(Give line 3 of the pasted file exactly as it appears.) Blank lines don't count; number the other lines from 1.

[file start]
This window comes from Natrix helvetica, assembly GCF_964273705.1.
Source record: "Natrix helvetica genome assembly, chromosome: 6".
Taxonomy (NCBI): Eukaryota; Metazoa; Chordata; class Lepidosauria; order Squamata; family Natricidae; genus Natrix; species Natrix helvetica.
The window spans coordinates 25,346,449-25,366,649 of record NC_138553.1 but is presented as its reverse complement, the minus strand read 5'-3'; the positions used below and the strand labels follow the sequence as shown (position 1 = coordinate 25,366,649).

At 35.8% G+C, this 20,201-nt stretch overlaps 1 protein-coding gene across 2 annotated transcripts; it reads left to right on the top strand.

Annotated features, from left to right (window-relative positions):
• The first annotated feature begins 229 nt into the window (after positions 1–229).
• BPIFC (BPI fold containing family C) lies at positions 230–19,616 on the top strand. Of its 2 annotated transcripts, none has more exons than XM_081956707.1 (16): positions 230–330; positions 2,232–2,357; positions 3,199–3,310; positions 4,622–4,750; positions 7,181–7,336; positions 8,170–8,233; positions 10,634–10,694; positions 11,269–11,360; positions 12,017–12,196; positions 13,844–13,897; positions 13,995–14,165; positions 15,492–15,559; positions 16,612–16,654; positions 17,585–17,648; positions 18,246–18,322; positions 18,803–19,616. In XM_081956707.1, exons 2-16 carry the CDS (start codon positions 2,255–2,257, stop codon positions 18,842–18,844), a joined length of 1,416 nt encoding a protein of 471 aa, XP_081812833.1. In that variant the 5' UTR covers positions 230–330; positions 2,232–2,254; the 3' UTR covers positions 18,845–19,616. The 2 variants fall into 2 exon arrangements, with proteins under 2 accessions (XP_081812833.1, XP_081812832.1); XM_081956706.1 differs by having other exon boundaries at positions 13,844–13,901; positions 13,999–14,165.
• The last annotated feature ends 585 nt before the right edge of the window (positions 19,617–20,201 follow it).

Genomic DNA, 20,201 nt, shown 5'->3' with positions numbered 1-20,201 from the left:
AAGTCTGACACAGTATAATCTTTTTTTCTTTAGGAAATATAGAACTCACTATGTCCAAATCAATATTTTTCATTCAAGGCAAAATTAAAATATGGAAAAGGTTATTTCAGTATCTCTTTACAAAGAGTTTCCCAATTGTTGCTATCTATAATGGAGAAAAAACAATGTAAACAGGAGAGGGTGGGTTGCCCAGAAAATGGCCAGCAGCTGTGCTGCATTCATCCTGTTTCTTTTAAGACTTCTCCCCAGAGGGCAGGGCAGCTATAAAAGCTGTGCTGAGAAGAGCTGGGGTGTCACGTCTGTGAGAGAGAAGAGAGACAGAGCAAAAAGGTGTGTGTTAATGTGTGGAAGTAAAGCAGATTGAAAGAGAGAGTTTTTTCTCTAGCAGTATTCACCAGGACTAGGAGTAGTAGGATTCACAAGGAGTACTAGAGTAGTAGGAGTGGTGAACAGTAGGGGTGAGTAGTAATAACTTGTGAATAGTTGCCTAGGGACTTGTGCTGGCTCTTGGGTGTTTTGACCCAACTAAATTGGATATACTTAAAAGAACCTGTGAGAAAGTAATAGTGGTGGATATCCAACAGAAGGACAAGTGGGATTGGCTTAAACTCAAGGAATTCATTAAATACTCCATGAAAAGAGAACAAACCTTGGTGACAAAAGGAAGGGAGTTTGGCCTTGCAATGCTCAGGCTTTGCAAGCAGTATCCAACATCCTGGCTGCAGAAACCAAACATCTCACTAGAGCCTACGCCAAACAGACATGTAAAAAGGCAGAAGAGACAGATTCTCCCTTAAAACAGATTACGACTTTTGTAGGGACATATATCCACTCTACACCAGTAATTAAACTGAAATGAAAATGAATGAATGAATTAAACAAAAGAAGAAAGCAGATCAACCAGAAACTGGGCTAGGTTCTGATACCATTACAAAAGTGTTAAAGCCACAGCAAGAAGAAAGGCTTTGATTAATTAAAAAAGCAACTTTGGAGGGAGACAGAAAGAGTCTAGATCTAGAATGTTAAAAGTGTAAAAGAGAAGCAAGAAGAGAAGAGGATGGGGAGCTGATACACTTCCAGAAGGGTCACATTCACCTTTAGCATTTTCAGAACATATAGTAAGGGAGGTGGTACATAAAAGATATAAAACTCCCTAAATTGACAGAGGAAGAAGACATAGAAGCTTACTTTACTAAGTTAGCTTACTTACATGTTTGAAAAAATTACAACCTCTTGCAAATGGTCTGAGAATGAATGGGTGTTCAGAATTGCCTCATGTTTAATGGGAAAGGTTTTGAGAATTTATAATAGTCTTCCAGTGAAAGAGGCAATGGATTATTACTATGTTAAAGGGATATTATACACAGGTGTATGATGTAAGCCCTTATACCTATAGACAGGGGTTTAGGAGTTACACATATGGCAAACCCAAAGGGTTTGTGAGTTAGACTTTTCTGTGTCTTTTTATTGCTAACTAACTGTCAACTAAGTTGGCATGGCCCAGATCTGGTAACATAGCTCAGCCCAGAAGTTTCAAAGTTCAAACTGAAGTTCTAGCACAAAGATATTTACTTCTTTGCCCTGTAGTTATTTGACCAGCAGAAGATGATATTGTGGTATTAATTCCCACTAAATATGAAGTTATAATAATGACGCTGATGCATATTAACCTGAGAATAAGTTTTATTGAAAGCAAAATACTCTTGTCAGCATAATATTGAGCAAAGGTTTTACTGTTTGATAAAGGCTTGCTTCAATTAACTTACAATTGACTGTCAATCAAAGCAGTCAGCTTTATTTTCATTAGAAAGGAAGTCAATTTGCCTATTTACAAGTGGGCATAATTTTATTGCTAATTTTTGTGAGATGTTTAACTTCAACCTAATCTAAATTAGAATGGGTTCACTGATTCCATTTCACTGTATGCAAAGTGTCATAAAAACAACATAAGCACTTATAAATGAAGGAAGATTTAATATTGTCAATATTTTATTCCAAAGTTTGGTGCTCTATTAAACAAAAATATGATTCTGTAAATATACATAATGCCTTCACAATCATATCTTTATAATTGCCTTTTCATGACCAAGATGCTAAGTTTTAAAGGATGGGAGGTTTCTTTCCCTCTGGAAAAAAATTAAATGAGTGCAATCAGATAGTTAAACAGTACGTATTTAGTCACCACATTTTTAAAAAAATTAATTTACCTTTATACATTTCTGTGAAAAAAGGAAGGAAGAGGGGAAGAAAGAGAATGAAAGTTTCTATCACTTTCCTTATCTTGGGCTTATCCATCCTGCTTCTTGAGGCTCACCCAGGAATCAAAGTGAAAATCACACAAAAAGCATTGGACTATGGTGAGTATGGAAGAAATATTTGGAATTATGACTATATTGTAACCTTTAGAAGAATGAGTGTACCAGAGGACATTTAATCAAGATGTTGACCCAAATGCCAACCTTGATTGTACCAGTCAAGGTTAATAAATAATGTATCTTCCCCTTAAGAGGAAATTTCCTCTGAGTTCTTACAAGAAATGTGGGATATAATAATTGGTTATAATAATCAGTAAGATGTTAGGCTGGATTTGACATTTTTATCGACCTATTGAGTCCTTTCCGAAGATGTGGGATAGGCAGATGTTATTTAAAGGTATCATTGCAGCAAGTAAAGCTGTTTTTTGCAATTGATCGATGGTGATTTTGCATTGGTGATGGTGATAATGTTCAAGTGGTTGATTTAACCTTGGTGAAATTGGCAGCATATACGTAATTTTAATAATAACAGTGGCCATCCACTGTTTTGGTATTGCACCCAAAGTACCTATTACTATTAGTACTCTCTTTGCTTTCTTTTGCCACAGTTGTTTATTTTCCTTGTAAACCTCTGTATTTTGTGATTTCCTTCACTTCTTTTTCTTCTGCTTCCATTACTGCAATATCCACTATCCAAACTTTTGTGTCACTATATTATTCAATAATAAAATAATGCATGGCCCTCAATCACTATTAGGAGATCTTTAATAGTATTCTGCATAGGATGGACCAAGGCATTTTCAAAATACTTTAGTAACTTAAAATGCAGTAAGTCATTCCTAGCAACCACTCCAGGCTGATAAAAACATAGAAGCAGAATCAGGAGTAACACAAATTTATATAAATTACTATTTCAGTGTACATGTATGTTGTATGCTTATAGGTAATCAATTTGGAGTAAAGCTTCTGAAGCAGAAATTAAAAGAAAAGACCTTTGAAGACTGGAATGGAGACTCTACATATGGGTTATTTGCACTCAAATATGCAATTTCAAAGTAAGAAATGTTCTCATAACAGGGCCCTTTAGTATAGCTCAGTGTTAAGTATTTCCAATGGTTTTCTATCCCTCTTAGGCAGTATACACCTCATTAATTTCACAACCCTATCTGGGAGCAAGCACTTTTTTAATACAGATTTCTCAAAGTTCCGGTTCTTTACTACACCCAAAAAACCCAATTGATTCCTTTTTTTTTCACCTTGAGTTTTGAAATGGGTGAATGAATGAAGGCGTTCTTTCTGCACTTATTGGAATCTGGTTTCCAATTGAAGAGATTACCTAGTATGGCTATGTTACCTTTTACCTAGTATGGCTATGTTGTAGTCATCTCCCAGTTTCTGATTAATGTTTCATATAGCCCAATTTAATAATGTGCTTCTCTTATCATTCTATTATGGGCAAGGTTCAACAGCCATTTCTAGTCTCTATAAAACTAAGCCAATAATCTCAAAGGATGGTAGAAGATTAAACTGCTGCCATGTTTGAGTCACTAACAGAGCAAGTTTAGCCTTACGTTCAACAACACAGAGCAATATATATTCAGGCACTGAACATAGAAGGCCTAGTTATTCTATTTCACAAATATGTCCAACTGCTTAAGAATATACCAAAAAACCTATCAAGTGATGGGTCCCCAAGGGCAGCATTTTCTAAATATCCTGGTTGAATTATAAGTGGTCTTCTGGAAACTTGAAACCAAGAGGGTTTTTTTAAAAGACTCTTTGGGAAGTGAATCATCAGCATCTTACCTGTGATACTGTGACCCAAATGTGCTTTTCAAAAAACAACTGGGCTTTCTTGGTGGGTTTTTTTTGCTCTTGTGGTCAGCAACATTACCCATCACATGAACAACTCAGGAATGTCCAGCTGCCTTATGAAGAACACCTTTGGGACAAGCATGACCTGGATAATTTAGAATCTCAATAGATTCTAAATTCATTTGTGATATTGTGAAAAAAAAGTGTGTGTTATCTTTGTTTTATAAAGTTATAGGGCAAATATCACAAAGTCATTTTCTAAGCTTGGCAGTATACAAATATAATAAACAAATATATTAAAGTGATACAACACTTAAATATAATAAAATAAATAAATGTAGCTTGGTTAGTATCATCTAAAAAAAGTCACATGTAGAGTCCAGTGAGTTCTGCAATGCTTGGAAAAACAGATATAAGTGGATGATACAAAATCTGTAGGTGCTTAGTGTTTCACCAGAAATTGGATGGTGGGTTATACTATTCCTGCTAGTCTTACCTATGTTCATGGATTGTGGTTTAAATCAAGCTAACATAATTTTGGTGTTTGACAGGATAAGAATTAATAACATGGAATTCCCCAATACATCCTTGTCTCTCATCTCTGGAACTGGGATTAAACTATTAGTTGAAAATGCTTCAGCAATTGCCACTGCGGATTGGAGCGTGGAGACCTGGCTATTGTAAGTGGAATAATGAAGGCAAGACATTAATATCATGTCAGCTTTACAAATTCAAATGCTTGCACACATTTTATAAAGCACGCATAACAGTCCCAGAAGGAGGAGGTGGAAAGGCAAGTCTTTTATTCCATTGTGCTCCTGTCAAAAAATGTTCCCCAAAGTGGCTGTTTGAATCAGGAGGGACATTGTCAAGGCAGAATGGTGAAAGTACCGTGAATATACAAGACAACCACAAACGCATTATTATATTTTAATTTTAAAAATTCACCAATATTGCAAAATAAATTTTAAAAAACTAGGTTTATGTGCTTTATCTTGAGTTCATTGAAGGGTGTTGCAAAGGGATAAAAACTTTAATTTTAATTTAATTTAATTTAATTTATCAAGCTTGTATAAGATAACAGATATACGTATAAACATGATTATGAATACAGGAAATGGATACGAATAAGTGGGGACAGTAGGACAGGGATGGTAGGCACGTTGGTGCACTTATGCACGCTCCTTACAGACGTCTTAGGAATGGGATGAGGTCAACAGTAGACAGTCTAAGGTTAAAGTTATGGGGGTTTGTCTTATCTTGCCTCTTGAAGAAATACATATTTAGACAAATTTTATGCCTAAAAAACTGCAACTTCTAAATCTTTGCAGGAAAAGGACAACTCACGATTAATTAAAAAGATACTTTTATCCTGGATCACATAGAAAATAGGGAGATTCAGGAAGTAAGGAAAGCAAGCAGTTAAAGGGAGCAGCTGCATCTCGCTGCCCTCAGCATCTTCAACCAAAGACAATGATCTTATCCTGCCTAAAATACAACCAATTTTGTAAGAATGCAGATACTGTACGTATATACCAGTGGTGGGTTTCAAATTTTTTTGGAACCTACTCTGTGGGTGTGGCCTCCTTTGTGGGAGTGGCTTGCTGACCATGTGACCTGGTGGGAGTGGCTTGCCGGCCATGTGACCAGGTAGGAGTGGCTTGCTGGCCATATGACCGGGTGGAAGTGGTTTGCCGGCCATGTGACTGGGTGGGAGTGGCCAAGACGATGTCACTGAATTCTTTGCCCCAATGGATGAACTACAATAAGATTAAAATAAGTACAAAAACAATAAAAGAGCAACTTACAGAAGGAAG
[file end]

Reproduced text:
Taxonomy (NCBI): Eukaryota; Metazoa; Chordata; class Lepidosauria; order Squamata; family Natricidae; genus Natrix; species Natrix helvetica.